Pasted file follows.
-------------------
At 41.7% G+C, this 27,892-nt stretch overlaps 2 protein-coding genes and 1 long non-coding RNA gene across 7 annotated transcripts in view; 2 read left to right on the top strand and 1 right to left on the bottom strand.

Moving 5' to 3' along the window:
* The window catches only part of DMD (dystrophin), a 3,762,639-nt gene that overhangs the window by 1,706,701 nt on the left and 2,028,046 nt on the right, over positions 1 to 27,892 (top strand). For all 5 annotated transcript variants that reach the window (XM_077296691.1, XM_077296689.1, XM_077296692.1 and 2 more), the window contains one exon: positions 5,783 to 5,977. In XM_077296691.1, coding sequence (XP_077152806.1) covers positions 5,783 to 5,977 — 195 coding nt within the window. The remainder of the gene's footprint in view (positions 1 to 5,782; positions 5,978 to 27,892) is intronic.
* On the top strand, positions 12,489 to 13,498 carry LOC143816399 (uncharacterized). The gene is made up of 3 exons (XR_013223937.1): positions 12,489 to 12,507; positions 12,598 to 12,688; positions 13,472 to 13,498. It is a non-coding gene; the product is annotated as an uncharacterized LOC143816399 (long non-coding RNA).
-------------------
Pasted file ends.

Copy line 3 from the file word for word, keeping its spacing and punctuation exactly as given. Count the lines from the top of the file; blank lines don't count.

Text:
* The window catches only part of DMD (dystrophin), a 3,762,639-nt gene that overhangs the window by 1,706,701 nt on the left and 2,028,046 nt on the right, over positions 1 to 27,892 (top strand). For all 5 annotated transcript variants that reach the window (XM_077296691.1, XM_077296689.1, XM_077296692.1 and 2 more), the window contains one exon: positions 5,783 to 5,977. In XM_077296691.1, coding sequence (XP_077152806.1) covers positions 5,783 to 5,977 — 195 coding nt within the window. The remainder of the gene's footprint in view (positions 1 to 5,782; positions 5,978 to 27,892) is intronic.